If voters approve Ecuadorian President Rafael Correa's proposals in the May 7 referendum vote, he will be allowed to designate judges and magistrates, and the remaining independent media will come under his authority. He will have established a 'perfect dictatorship' in Ecuador.
The 2010 Nobel Prize winner in Literature, Mario Vargas Llosa, used the term “perfect dictatorship” to describe Mexico’s political system under the absolute control of the Institutional Revolutionary Party (PRI) for most of the 20th Century. That term also fits the current governments of Venezuela, Nicaragua, Bolivia – and now Ecuador – like a glove.
Even though Ecuador’s president Rafael Correa is the most powerful president that Ecuador has had since the early 20th Century, he is still determined to gain full control of the two institutions over which his sway is incomplete: the justice system and the media. For that purpose, he has called another plebiscite, the third during his term in office. If voters approve his proposals in the May 7 referendum vote, he will be allowed to designate judges and magistrates, and the remaining independent media will come under his authority.
If Mr. Correa’s ballot questions are passed, he will have established a “perfect dictatorship” in Ecuador – disguised under the cloak of constitutional and popular legitimacy.
Elements that are essential for a democratic regime have disappeared in many Latin American countries: checks and balances, an independent justice system, freedom of the press, alternating political power, accountability, and competitive elections.
Given these governments’ violations of the Inter-American Democratic Charter, the Organization of American States should sanction them or at least cite them for their antidemocratic conduct. However, the OAS organization and its member states have preferred to look the other way, just as the international community did for so long in the case of the abuses that occurred under dictatorships in Tunisia, Egypt, and Libya.
The colorful personality of President Hugo Chávez, along with Venezuela’s oil wealth, may explain the attention that country has received from the international press. That attention might also explain why little has been said about how democracy and liberty have been infringed on in Ecuador, Nicaragua, and Bolivia.
In the case of my country, Ecuador, perhaps people thought that Correa would not emulate Mr. Chávez since he has a university education, including graduate studies in Belgium and the United States. However, during the four years of his administration, democratic institutions have been gradually diminished to the point of vanishing.
Correa refused to take the oath stipulated by the Constitution when he took office before the National Congress in early 2007. Then, in violation of another constitutional provision, he called for a plebiscite that would authorize him to convene a Constituent Assembly to draft a new constitution. In order to prevent the Congress from blocking that arbitrary proposal, he orchestrated the removal of opposition legislators, whom he replaced with his supporters.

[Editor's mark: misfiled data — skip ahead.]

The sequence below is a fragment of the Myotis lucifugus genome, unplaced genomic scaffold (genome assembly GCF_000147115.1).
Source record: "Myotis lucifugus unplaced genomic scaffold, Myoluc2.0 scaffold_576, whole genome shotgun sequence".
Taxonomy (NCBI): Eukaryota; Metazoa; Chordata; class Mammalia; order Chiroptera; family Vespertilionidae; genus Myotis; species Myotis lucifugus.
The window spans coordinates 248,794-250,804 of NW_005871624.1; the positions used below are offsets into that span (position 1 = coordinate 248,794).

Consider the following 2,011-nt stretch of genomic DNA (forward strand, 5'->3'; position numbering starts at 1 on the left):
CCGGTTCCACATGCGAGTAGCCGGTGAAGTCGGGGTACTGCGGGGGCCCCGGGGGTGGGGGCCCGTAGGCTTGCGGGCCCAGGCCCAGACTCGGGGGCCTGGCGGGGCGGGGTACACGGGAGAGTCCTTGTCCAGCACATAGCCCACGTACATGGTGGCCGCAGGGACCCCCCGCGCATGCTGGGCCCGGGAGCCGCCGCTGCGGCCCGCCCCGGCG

When the Constitutional Court invalidated that outrageous abuse of power, its magistrates were physically removed from the premises and then removed from their posts.
The Constitution then inspired by Correa sought to concentrate power with the president of the republic and to reduce the powers of Congress, especially its role of government oversight and its involvement in the designation of government authorities. Many of these authorities now report to the executive branch. The Constituent Assembly also gave the president his way by approving a regulation allowing two consecutive reelections, one in which he has already enjoyed victory.
Despite having a custom-made constitution, Correa has repeatedly disregarded its provisions. He has put radio, TV, and newspapers at the service of his government; intimidated the independent press; weakened the organizations of civil society; divided the indigenous peoples; manipulated election processes; and deterred all forms of opposition.
Those who criticize such arbitrary actions are taunted with insults and subjected to smear campaigns and legal proceedings, including multimillion-dollar lawsuits. If the rulings turn out to be favorable to him, Correa will make a fortune.
Traditionally, Latin American dictatorships were the outgrowth of a military coup that ousted a constitutional president and substituted a military caudillo or junta composed of generals. In order to avoid sanctions by Western democracies in an era in which democracy has become a universal value, Latin American autocrats have invented a veiled form of dictatorship, following in the path of the European fascists of old.
With the pretense of legitimizing this course, they hold plebiscites that are won through the control of advertising and propaganda, the manipulation of voters, and sophisticated election frauds. If Correa wins the upcoming plebiscite, Ecuador will become a twin of Chavez’s perfect dictatorship in Venezuela.
Osvaldo Hurtado, who served as the president of Ecuador from 1981 to 1984, has written over a dozen books, two of which have been translated into English: “Political Power in Ecuador” and “Portrait of a Nation: Culture and Progress in Ecuador.”